• There are two schools of thought regarding fair trials –some believe that an educated judge is better than an uneducated collection of ‘the man on the street’ –others believe completely in trial by jury –whichever trial system is used the same should be applied to all.
    My point above was that when some defendants are selected for one form different than what is a available to the rest of the population then that involves drawing an adverse inference against them which sets the whole atmosphere of the trial –namely that this defendant poses a risk to a jury different from everyone else.
    Also, whatever anyone thinks of Guantanamo Bay Comrade Stalin is likely not responsible for it less alone for him to account for it. The USA a jury system, even with its faults, is regarded as one of the most robust in the world.
    My own studies of jury trials which have gone wrong, and been corrected on Appeal, I have not come across a single case were the jury was at fault usually the truth in all such cases tends to be that the Trial Judge misdirected the jury or some other procedural error/irregularity.
    As for Diplock statistics they are still sketchy given the disparity of sentencing between loyalist/republican defendants –until the 1990’s Diplock Court’s tended toward a greater leniency and lower sentence rates when dealing with loyalist related offenses. What is known is that Carswell in particular had a 98% conviction rate when dealing with republican/ nationalist defendants.

  • Comrade Stalin

    mcclafferty:

    That they have had a very high rate of convictions especially at the height of the Troubles.

    What’s the conviction rate then ? I’ve not been able to find any numbers. Can you point to any specific cases of mistrials ? Are you aware that anyone wrongfully convicted is still able to appeal up the system to the ECHR ?

    Since I’ve never heard republicans mentioning conviction rates in respect to their propaganda about Diplock courts, it’s probably safe to say that the statistics don’t support their argument.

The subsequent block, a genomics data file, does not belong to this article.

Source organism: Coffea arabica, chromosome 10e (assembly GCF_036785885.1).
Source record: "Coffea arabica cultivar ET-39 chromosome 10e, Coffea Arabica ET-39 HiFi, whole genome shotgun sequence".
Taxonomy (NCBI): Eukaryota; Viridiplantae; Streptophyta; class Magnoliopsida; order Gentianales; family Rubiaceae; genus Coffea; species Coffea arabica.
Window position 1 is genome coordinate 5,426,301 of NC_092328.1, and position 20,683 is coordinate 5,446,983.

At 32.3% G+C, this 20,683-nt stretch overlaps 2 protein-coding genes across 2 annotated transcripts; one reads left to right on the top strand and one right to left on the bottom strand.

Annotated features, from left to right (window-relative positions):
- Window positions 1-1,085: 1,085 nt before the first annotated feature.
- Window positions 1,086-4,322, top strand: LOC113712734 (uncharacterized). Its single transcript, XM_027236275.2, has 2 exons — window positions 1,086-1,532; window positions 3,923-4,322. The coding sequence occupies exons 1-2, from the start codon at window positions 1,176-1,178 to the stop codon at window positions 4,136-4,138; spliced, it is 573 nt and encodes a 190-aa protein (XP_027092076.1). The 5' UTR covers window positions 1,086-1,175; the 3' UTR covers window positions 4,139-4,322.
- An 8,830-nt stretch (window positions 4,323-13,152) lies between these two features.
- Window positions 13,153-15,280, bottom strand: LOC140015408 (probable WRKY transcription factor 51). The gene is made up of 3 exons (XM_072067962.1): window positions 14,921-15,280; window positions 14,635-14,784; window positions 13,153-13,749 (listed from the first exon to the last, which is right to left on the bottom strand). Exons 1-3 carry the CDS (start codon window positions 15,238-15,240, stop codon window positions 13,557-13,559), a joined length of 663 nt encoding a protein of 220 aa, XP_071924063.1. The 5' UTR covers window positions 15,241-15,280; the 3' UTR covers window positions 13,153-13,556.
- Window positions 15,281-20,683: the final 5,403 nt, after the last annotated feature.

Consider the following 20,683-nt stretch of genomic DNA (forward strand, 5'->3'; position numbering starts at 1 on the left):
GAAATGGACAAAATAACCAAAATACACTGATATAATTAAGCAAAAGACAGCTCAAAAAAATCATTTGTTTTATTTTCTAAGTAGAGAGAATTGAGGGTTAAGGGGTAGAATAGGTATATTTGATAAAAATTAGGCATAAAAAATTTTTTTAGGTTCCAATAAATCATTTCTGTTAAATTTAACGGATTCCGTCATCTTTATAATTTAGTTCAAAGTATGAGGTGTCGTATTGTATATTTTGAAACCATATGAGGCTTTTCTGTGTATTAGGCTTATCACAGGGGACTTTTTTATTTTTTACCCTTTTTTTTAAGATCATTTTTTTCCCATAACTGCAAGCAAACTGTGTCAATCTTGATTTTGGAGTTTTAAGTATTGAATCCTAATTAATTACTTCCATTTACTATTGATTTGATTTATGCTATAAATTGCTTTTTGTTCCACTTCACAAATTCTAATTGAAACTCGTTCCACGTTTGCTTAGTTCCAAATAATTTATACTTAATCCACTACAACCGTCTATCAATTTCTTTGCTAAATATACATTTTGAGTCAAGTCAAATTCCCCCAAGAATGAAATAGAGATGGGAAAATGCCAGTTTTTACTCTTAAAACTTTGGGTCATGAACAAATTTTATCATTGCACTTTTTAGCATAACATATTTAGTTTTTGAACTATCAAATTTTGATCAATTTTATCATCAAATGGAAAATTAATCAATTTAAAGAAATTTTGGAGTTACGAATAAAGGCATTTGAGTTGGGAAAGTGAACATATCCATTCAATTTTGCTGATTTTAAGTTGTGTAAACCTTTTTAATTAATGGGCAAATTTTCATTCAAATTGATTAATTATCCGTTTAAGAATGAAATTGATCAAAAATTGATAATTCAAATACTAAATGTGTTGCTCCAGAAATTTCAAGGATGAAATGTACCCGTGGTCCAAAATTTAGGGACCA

As for the more recent cases you mention “Omagh” and “Robert McCartney”, I was totally shocked at the outcome myself, but I still don’t believe in a diplock court system.

    I’m not asking so much that you believe in diplock, rather that you substantiate your claim that non-jury trials are unjust. The only evidence I can see about diplock courts is that they’re less likely to convict. That’s preferable to wrongful convictions.

    Christy:

    As for Diplock statistics they are still sketchy given the disparity of sentencing between loyalist/republican defendants—until the 1990’s Diplock Court’s tended toward a greater leniency and lower sentence rates when dealing with loyalist related offenses.

    That’s a fascinating claim, I’m sure you can support it with some actual numbers.

    Speaking anecdotally, my perception was that loyalists were always more likely to get caught and sentenced. There are many high profile loyalist cases, eg Michael Stone, Johnny Adair, the Shankill butchers, John White, etc etc etc. There are many high profile cases of republican attacks/atrocities for which nobody was caught, eg La Mon, Bloody Friday, etc etc.

    What is known is that Carswell in particular had a 98% conviction rate when dealing with republican/ nationalist defendants.

    I won’t defend Carswell, but if you’re going to claim the guy was locking innocent people up, then you need to point to the statistics showing them all being released on appeal.

    And my logic still stands. If you were an IRA man, would you want to be up against a jury of the 1970s which, if selected from the population at random, would likely be 60% unionist with another 30% being substantially opposed to the IRA campaign ? To me that would start to look like a show trial.

  • mcclafferty

    #21 Comrade Stalin:

    I can’t give you exact numbers but I can give you information you can look up yourself regarding the more famous cases tried by “diplock courts” and then tell me whether you consider them to be “less likely to convict”.